Finding new clients can be a major challenge as a freelancer or for those running their own design agency. There are a variety of techniques and tactics that can be used, but one that many agencies in the Shopify ecosystem benefit from is content marketing.
Content marketing has been the go-to tactic for consumers brands over the past few years, but it can also be tremendously valuable as a promotional and lead generation tool for B2B businesses, like your design and development firm.
Producing high quality, relevant content can help you build exposure among prospective clients, while also positioning your business as a thought leader in your respective industry. Best of all, it can also be an extremely effective tactic for filling your pipeline with new and highly qualified leads.
We chatted with three different web design firms about how they use content marketing to promote their businesses. Each agency approaches content from a different angle, but all have achieved success by placing content at the heart of their marketing.
Here’s what they had to say.
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1. Build a qualified audience through niche blogging
When most people talk about content marketing, they immediately think of blogging — and for good reason. Over the past few years, blogging has quickly risen to one of the most dominant forms of content for B2B companies due to its low cost and low barrier to entry, especially when compared to other outbound, marketing tactics.
Design agencies like Shopify Plus Partner Codal, leverage their company blog as a platform to convey their brand’s unique personality, engage with prospective clients, and position themselves as a thought leader in the ecommerce industry.
While those goals are commonly shared by most companies who blog, it may surprise you that self-promotion isn’t Codal’s top priority. Beyond brand awareness and lead generation, the primary focus of the 120-person agency’s blog is to educate readers through insightful articles that showcase how to get the most out of Shopify, and build better ecommerce businesses.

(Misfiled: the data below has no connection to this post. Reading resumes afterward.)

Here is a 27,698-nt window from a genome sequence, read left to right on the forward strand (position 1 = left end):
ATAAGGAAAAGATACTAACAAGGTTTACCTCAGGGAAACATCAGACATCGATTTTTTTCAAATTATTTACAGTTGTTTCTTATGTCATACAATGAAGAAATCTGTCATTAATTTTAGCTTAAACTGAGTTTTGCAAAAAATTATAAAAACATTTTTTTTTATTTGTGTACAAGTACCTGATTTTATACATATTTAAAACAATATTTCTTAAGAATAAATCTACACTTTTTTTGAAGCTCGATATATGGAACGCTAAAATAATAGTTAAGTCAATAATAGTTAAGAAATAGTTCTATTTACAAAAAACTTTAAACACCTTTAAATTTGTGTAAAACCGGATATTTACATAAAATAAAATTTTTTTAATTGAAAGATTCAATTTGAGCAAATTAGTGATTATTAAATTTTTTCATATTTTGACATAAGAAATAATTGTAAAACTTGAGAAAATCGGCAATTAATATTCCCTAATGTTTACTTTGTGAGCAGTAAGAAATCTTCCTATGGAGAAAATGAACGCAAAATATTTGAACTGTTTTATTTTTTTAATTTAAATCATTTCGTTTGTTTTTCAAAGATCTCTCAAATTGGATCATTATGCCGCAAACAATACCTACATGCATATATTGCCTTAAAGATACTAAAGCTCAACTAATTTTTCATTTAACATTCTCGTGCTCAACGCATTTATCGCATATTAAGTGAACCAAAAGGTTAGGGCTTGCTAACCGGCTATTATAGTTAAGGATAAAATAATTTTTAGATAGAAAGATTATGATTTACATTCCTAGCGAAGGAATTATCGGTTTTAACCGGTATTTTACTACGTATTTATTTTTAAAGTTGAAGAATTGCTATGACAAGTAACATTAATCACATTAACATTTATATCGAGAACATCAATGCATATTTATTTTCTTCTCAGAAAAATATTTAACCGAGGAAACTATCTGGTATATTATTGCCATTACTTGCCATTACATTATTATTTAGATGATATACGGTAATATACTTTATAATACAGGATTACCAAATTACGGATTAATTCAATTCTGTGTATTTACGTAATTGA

“Not only do we want to keep the merchant audience aware of our brand, but we also want to keep them educated on things that they could be doing to improve their online stores,” explains Codal’s Marketing Manager, Jenna Erickson. “When producing any content, you need to make sure that it offers practical and actionable tips that the reader can apply to better their own business.”
Codal’s focus on producing useful articles for their audience is the core tenet of good content marketing — but sometimes that’s easier said, than done. That’s why it’s important to always keep your target audience top of mind while writing your blog content. An effective technique you can use when brainstorming potential topics for your blog, is to look at your existing client roster and ask yourself what major pain points or challenges frequently face their businesses.
“These are platforms where users simply ask questions, and the community responds with detailed answers and resources,” Jenna says. “When you write a blog, you often make an assumption about questions the user may have. When you’re on Quora or StackOverflow, you know with certainty what their question or challenge is.”
You can use this information to produce your own blog content, or you can respond directly to the queries themselves with existing articles. If the content you create and share is able to solve a major issue in a prospect’s business, they’ll immediately see value from interacting with your agency, and will be more likely to come back to your blog for advice down the road. While this recurring traffic is something every blogging agency should strive for, the increased interaction with your website presents increased opportunities for you to convert visitors to clients.
“Lead generation is another metric that we use to measure the success of our blog, and with more website traffic, we have seen a higher conversion volume at a similar conversion rate,” Jenna explains. “If the rate of conversion stays the same, but the traffic increases substantially, your conversions will increase proportionally as well. In our case, a conversion is having a user fill out our contact form.”